The days before Passover is the time that Israelis send each other the traditional “Hag Sameach”, Happy Holiday, greeting. Religious Jews will add “and kosher” to their greeting, and artistic types will wax eloquently about spring, renewal, new beginnings and freedom.
The arrival of smart-phones into our lives has turned this traditional greeting, that used to come on a card, into a real plague. You just choose the groups you want to send them your greeting in your smart-phone, and in one fell swoop dozens, maybe even hundreds of text-message-greetings soar out into cyberspace landing in all the phones of your friends and business associates. Did my credit-card representative, my bank, the flower shop on the corner, the optician, and the health club that I visited once, two years ago, really think of me? Do they really want me to have a happy holiday? Well, friends, the answer is No! I am just part of the new junk-messages syndrome of our modern times.
If we can send personal greetings from a list, then why not automate it. Lets just tell our phones to sent the message to all people in the “send greetings to” group, on the following dates, every year. Why bother with making the effort to choose the list every year.
Personal text-greetings can join the automated messages plagues. In the latest Kadima Party primary elections, Zipi Livni, the head of the party, personally reminded me to vote for her. Fifteen times. Every time I had to reach out to my phone and hear her automated voice, giving me, the same message, over and over again.
The way to combat these text-attacks, is of course a service that will automatically answer all “holiday greetings” and automated text messages. Like an “out of office” message, on Passover eve the phone will answer, automatically to all incoming calls “Thank you, and Hag Sameach to you and your family”, or “Thank you for thinking of me. Did you ever get back to looking at that request I sent you?” Smart-phones will be able to figure out the message and send a relevant answer, by pre-defined groups, of course. Actually we don’t need to be near the phone at all – they can talk to each other, send messages back and forth, even set up meetings – by looking up our schedules, and answer questions like: “When am I going to get paid?” – answer: “The check is being processed”, for the “don’t pay now” group, or “We never received your invoice,” for the “postpone until next month” group.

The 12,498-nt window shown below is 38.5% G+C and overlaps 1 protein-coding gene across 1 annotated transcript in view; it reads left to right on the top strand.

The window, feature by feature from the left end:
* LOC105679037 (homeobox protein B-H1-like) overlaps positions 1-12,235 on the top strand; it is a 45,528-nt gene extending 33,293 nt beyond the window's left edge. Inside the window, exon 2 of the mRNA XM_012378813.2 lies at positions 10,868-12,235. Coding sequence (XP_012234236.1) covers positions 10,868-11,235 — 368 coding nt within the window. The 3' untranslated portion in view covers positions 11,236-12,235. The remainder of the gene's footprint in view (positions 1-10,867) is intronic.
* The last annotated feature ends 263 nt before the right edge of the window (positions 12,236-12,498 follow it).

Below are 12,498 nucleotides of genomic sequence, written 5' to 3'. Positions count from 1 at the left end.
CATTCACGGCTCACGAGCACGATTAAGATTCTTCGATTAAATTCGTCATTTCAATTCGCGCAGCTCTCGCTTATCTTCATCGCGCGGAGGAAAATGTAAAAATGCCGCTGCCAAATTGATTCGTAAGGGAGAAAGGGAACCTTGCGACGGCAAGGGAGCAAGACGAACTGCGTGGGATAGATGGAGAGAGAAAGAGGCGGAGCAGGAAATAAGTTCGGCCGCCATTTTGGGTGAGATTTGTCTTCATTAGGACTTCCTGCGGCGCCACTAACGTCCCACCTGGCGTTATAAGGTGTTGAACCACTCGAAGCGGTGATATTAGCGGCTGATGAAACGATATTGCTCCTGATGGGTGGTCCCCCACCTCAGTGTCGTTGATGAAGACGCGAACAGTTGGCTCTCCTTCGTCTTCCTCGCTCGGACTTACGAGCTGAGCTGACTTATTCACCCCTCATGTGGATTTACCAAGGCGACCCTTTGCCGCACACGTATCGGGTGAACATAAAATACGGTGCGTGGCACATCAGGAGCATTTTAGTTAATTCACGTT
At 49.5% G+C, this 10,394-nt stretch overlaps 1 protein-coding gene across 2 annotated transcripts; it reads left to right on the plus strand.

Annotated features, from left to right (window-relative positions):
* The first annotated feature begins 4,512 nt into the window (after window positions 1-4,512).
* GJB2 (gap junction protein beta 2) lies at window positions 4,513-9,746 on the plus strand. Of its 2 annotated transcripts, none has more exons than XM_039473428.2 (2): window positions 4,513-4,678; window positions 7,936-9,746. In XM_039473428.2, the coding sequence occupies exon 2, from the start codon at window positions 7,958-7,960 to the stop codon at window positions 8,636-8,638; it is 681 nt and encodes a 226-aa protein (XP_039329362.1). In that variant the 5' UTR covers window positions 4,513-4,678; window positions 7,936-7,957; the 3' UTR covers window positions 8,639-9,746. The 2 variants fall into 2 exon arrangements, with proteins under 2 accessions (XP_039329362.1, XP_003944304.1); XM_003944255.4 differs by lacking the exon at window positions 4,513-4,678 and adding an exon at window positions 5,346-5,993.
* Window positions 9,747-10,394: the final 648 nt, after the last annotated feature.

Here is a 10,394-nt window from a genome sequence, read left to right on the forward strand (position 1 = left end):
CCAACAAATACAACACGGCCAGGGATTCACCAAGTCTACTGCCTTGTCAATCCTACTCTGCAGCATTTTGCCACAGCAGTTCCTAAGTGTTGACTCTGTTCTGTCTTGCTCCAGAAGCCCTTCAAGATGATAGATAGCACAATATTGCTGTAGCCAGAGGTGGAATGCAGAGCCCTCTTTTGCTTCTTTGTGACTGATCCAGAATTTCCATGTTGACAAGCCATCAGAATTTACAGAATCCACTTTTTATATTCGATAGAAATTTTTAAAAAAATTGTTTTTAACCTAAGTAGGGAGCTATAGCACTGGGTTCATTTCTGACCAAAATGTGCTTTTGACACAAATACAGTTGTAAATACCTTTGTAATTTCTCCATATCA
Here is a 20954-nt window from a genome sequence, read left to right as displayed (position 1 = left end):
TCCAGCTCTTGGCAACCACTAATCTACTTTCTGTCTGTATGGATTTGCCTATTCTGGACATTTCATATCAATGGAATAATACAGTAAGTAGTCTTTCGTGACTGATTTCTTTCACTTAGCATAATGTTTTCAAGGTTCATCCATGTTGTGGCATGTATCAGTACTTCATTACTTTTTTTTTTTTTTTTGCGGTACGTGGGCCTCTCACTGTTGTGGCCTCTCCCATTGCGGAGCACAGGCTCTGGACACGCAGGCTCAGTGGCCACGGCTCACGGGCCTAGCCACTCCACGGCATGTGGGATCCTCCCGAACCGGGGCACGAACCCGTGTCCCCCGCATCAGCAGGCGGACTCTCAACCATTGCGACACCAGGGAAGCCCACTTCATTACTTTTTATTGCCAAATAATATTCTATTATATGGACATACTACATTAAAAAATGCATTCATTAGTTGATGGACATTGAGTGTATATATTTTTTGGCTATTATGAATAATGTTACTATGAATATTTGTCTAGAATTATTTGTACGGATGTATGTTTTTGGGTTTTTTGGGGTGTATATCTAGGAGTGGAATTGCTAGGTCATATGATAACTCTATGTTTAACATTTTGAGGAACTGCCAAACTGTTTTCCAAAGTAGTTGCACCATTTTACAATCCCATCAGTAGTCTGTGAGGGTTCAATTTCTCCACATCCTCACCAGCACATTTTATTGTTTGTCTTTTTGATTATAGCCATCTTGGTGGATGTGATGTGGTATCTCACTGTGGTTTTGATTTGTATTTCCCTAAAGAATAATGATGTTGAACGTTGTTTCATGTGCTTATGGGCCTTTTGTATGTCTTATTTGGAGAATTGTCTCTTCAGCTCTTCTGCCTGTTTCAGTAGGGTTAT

Google and others are currently working on an idea that could enhance this kind of automation: the info-glasses. You put them on and a small screen in front of you feeds you information, tells you the weather conditions, the route to the nearest parking lot, reminds you to buy that bottle of wine for the evening, and sets up a meeting with your wife at a restaurant convenient for both of you. If she is wearing her info-glasses, of course.
In this brave new world of instant and automated messages and information, it seems that we are forgetting something. What will happen, while wearing my info-glasses, following the computer generated “best route” to where my computer-glasses-satellite-info remembers where my car was parked, if suddenly I want to take off my shoes and walk on the grass. Naturally, if this is not allowed, a dozen computer-generated park rangers will appear on the scene, guided by super-specs to the offender, while my own info-glasses will start texting me “figuring out new route”. Next time my Google-glasses will remember that I like walking on the grass, and from now on, whenever I decide to return to my car, my glasses will offer me a “Walk on the Grass” route – hopefully directing me to places where walking on the grass is allowed.
Why am I talking about plagues and messages today. Because tonight is Passover night. As we sit around the Passover table, ready to read the Hagada, we should remember that there are two opposite opinions about how to do it, and both appear in the same prayer book. The first is the tale of the four rabbis from Bnei Brak, who read the Passover story all night long because: “the more you tell about the Exodus the worthier it is.” The second opinion appear a few pages later, in the saying of Rabbi Gamliel, that “you only have to say “Pessah, matza and maror”, to fullfill your obligations. In between these two opinions there is a world of unlimited options, unlimited innovation, unlimited creativity. People are much more complicated than an algorithm, and human beings can invent many more ways to walk on the grass, then a computer can figure out.
For the next Passover Holiday, if you really want to send me a greeting, send me a carrier pigeon, write me a letter, dress up as a huge matzo-ball, anything – but, an automated text message.